Usha Rajagopalan

She Who Walks the Talk

Usha is someone who follows her thoughts with actions, working hard to champion the causes she believes in.

When civic issues pile up and governance takes a back seat, we think that something should be done. With that thought, our concern usually ends. However, there are a few individuals who decide to follow the thought with action. Usha Rajagopalan is one of them.

Moved by the plight of a lake in her neighbourhood, Usha mooted a public campaign to save the 13 acre Puttenahalli Lake in south Bengaluru. In order to collaborate with the Bruhat Bengaluru Mahanagara Palike in the rejuvenation, Usha and three others registered a non-profit charitable trust, Puttenahalli Neighbourhood Lake Improvement Trust (PNLIT) in June 2010. They signed a MoU in May 2011 and became the first official citizen custodians of a lake in the city.

Under Usha's chairmanship, the lake transformed from a cesspool to a thriving natural haven teeming with birds, fish and other life forms. The water table is recharged and the 350 trees planted around the periphery since 2010 have increased green cover in the area. Over a hundred bird species have been spotted in and around the lake.

PNLIT organizes regular events and activities at the lake premises to engage the neighbourhood and to make the lake a community responsibility. Voluntary donations made by residents are used to meet lake maintenance expenses. The rejuvenated lake and PNLIT’s inclusive approach encourage others to follow suit and Usha is frequently called upon to share her experience and the PNLIT story at various forums. Her neighbourhood initiative has led to the formation of over 30 citizen groups of lake champions in Bengaluru.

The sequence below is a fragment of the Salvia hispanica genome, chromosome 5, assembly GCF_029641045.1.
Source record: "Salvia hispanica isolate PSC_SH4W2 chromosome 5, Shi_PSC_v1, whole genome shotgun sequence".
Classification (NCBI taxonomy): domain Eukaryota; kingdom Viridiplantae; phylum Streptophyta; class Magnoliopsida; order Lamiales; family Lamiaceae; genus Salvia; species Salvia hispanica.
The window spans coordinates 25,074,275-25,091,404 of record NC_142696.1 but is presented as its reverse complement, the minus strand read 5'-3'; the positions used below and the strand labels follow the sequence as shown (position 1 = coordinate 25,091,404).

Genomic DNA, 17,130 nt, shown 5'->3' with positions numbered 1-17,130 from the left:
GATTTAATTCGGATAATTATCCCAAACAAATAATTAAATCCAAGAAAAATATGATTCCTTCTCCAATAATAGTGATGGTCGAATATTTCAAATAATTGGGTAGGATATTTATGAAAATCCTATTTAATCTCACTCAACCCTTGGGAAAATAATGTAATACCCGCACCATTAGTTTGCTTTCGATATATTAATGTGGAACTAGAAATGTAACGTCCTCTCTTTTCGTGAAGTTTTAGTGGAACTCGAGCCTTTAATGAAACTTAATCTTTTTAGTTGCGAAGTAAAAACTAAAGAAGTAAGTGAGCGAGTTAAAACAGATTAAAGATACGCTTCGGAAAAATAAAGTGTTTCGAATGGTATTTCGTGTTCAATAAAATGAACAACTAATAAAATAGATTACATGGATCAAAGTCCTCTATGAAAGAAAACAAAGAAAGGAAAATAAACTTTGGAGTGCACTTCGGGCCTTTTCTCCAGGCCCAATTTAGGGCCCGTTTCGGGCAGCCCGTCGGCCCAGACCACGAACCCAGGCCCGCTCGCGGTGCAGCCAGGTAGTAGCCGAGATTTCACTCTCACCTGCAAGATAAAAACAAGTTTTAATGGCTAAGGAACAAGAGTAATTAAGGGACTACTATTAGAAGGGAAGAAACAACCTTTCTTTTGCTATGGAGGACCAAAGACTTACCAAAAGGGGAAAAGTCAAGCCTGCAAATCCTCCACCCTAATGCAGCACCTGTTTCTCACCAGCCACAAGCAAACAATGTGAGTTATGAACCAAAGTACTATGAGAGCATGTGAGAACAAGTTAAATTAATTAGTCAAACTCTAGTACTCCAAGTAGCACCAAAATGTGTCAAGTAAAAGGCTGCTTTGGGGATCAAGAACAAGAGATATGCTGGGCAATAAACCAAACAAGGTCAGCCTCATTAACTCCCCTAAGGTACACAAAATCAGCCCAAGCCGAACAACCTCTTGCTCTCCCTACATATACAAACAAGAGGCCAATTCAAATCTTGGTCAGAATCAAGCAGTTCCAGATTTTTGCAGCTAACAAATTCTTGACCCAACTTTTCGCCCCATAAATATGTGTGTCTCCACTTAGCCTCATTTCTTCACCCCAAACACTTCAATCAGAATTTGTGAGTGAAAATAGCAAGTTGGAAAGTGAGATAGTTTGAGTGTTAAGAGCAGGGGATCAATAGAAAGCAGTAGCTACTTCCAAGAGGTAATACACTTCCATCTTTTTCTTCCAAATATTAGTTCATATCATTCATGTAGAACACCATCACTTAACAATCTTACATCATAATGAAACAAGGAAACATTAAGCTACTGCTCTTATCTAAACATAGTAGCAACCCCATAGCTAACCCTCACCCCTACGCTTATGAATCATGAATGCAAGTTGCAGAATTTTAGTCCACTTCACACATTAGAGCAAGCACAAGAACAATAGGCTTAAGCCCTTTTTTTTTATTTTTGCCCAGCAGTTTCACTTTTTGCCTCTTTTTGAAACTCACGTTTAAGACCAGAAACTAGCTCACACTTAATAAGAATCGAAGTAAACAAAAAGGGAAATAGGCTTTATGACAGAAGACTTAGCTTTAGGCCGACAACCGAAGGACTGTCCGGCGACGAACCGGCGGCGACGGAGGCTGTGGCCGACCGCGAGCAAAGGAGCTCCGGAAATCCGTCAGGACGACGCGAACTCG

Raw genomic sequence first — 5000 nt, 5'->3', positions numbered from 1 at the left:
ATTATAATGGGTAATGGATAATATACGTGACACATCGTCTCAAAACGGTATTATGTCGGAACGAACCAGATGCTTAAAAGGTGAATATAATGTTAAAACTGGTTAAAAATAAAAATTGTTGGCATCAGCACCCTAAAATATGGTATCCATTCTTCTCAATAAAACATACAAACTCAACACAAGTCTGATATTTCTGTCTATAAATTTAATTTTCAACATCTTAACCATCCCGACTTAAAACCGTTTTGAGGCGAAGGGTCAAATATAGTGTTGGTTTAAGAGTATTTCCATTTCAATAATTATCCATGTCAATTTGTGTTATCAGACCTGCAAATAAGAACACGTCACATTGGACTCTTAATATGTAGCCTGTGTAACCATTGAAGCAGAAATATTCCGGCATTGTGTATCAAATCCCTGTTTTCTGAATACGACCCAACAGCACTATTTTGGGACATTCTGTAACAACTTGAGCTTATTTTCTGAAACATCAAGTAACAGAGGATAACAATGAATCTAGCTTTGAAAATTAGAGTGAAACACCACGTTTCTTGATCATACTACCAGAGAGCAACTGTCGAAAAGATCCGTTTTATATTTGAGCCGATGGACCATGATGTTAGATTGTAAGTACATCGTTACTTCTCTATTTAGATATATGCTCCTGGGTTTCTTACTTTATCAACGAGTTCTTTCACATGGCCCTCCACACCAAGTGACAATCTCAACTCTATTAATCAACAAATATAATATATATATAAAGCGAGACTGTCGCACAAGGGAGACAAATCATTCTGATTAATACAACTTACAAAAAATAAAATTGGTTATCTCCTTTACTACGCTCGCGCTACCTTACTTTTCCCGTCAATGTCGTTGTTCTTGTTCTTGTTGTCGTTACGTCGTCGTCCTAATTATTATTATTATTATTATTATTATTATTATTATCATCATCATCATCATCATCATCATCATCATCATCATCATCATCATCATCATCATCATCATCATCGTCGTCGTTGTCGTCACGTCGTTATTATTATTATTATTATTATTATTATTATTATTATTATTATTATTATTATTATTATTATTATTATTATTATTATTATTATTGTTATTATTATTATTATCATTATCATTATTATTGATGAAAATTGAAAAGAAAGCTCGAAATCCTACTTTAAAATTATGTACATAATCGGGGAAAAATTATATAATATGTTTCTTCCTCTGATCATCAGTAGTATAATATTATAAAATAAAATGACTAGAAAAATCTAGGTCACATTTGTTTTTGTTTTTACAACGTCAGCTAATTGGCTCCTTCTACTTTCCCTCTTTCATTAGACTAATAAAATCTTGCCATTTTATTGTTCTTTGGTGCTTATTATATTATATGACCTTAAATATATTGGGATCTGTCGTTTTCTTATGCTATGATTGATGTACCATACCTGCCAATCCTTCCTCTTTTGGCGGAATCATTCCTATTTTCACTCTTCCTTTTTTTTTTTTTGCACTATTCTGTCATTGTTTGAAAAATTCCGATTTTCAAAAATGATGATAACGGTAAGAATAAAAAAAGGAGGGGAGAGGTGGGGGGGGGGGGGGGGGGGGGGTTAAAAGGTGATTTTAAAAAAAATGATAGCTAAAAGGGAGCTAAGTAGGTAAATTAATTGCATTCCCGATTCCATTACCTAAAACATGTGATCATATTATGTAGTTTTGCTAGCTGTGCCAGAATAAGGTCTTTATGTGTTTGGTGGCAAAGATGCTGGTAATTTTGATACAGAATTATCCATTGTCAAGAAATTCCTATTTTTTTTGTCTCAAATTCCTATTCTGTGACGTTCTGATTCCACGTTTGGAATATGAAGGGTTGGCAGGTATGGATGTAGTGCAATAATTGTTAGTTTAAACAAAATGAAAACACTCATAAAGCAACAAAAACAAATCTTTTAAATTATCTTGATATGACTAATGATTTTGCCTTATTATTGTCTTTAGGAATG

At a time when there is talk about women’s empowerment, it is interesting that five out of the six trustees, are women. Usha values the contribution of each member and helps them grow so that they may work together as a strong team. Some of PNLIT’s initiatives which led to the transformation of the lake are:

1) Preventing sewage from entering the lake by getting BWSSB to lay an underground drain.
2) Finding new sources of water by getting BBMP to divert surface runoff from an adjacent avenue into the lake.
3) Feeding the lake with excess water from the STP of an apartment complex, a KSPCB pilot project.
4) Planting trees, climbers and shrubs to attract birds and butterflies.
5) Planting artificial perches in the lake bed for birds.
6) Improving water quality by growing plants in floating platforms, an innovation in Bengaluru.
7) Water samples tested every month in a local engineering college.

By reviving a lake in a city of dying lakes, Usha proves that citizens can and must work closely with the government to bring about social change. She epitomizes that individuals, more so women of any age, can make a difference to society.

Her lake restoration activism has won her and her team several accolades, including the prestigious Namma Bengaluru Award. They were featured in the Times Now national television series ‘Amazing Indians,’ Season 1.

Usha Rajagopalan is also a writer and translator. She has won many prizes for her work and is a three-time consecutive winner of the Commonwealth Short Story Competition. Usha was a Charles Wallace fellow at the University of East Anglia, UK, and a resident translator at Le Château De Lavigny, Switzerland, and Andrew Fellow in Fiction at the University of British Columbia, Vancouver, Canada.

Usha believes that with passion and perseverance, one can achieve anything in life. She is the author of three novels, one short story collection, two volumes of Mahakavi Subramania Bharati’s poetry (translated into English) and a writer’s manual (ed.). Above all, she revels in her role as a hands-on grandmother of a frisky two year old.

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